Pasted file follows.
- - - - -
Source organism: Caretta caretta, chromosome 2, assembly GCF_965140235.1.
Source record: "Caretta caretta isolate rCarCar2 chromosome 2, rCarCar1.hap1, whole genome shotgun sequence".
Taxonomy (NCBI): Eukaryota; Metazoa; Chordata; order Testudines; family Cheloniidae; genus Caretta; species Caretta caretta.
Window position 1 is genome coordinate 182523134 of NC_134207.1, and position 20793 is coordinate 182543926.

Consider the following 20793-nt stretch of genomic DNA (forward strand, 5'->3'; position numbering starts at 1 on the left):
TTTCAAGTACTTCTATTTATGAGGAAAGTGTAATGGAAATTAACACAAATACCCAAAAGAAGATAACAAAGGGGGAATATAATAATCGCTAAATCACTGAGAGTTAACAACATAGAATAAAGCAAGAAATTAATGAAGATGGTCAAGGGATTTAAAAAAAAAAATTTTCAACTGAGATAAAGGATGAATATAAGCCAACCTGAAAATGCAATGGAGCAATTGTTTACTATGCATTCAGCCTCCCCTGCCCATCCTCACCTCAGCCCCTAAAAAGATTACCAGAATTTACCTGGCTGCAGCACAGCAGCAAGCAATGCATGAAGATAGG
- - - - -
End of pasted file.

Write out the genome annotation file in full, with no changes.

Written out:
Source organism: Caretta caretta, chromosome 2, assembly GCF_965140235.1.
Source record: "Caretta caretta isolate rCarCar2 chromosome 2, rCarCar1.hap1, whole genome shotgun sequence".
Taxonomy (NCBI): Eukaryota; Metazoa; Chordata; order Testudines; family Cheloniidae; genus Caretta; species Caretta caretta.
Window position 1 is genome coordinate 182523134 of NC_134207.1, and position 20793 is coordinate 182543926.

Consider the following 20793-nt stretch of genomic DNA (forward strand, 5'->3'; position numbering starts at 1 on the left):
TTTCAAGTACTTCTATTTATGAGGAAAGTGTAATGGAAATTAACACAAATACCCAAAAGAAGATAACAAAGGGGGAATATAATAATCGCTAAATCACTGAGAGTTAACAACATAGAATAAAGCAAGAAATTAATGAAGATGGTCAAGGGATTTAAAAAAAAAAATTTTCAACTGAGATAAAGGATGAATATAAGCCAACCTGAAAATGCAATGGAGCAATTGTTTACTATGCATTCAGCCTCCCCTGCCCATCCTCACCTCAGCCCCTAAAAAGATTACCAGAATTTACCTGGCTGCAGCACAGCAGCAAGCAATGCATGAAGATAGG